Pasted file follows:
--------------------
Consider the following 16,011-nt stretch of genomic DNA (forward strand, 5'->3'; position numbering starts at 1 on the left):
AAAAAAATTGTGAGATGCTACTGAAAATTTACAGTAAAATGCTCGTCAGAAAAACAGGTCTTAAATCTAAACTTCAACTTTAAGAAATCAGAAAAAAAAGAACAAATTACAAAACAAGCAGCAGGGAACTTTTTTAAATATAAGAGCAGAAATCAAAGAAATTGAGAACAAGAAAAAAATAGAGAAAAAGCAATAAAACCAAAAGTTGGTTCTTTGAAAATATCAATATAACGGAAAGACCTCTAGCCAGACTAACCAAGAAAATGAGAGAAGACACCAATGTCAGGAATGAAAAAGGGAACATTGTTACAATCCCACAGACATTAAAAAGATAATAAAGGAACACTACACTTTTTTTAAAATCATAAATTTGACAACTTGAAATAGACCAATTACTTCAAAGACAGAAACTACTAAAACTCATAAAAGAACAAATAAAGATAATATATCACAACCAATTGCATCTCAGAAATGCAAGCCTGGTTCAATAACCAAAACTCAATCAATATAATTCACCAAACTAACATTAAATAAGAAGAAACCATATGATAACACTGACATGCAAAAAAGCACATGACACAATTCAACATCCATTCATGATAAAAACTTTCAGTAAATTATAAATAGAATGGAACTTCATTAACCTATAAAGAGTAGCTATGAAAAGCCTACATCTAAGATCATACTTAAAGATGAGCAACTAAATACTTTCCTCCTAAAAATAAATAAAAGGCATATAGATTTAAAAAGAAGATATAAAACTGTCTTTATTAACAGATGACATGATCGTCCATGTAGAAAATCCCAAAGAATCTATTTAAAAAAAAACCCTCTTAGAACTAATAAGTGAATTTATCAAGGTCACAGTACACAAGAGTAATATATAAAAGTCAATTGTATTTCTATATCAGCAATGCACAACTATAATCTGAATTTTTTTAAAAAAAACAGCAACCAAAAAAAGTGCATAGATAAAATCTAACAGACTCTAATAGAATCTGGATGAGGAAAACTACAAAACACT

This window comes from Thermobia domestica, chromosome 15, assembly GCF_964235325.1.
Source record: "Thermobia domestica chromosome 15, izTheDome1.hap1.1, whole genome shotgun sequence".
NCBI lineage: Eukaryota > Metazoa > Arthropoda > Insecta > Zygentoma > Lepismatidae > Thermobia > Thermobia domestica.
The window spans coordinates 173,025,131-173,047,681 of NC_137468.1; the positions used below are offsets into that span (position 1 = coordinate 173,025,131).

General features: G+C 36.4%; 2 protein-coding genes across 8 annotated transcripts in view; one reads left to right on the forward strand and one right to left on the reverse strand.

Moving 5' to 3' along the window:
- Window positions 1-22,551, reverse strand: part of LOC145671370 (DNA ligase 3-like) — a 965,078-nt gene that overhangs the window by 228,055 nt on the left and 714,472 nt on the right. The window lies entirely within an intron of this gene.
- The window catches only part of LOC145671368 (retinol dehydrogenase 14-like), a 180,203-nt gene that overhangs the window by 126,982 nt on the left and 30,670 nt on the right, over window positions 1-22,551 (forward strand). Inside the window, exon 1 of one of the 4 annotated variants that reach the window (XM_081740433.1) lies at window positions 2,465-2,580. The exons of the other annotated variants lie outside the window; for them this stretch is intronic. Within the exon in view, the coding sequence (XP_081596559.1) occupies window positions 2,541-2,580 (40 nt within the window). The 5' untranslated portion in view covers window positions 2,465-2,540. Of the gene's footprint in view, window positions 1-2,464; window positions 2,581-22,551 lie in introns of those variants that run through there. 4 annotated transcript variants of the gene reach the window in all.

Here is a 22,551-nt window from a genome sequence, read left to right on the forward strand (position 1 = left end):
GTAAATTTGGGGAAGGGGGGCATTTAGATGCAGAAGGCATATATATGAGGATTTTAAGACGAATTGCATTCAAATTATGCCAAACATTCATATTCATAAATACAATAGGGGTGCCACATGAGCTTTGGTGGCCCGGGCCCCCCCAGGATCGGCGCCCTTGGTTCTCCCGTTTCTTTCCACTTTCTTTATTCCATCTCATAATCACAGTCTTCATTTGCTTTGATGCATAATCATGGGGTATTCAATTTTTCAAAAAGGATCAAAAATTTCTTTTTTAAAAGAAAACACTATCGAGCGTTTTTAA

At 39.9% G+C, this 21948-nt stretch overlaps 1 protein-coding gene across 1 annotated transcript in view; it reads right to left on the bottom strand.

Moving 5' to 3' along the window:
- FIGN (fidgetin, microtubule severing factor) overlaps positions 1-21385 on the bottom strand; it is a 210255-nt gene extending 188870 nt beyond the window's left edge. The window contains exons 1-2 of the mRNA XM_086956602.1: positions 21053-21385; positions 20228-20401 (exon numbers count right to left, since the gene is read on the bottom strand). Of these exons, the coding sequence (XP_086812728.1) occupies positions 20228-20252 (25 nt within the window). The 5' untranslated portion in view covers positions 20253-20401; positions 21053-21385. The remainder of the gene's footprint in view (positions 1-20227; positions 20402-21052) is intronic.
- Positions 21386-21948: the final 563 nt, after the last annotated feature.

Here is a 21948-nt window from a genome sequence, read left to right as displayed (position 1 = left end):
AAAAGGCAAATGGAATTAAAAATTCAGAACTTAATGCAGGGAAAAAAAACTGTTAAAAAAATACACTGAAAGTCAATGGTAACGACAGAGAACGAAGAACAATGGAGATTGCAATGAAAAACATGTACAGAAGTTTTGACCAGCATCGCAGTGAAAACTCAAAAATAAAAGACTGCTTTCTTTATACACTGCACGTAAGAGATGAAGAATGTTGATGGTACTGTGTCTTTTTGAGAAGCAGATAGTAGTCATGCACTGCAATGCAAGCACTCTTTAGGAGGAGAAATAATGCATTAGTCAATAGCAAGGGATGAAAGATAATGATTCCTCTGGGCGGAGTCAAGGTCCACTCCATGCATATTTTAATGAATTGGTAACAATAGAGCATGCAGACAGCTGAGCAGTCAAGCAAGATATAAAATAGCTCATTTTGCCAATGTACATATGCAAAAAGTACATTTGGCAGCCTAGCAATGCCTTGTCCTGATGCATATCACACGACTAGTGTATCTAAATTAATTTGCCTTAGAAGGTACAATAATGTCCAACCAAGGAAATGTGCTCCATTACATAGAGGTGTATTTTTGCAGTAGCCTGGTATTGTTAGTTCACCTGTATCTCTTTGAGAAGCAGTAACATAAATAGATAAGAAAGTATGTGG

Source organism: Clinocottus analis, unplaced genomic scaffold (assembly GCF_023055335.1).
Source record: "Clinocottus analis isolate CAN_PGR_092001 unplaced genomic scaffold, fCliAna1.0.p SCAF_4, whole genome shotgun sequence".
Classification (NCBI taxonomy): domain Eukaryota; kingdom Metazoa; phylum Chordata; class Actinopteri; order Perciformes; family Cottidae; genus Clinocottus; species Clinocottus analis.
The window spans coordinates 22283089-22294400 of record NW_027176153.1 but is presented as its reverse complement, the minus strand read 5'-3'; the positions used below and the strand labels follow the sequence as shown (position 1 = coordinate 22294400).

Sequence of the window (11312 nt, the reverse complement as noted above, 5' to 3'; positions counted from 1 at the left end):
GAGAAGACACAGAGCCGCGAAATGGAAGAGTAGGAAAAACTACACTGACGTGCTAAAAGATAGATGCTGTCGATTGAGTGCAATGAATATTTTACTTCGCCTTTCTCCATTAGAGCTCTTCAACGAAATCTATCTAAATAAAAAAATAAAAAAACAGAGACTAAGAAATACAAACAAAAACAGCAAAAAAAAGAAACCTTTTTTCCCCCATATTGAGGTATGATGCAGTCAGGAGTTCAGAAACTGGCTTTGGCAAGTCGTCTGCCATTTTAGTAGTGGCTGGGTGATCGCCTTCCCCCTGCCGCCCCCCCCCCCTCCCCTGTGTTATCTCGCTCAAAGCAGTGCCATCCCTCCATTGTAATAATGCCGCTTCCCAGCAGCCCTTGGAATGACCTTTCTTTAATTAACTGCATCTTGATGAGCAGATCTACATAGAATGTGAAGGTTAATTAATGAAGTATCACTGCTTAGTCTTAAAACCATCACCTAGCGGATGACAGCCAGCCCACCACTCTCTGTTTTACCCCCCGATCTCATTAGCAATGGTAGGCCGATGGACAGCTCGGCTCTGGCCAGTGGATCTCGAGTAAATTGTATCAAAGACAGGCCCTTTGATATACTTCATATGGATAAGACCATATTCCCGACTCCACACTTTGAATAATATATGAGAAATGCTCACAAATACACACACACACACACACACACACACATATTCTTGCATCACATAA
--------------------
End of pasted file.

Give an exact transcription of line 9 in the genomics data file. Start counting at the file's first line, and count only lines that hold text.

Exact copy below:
- Window positions 1-22,551, reverse strand: part of LOC145671370 (DNA ligase 3-like) — a 965,078-nt gene that overhangs the window by 228,055 nt on the left and 714,472 nt on the right. The window lies entirely within an intron of this gene.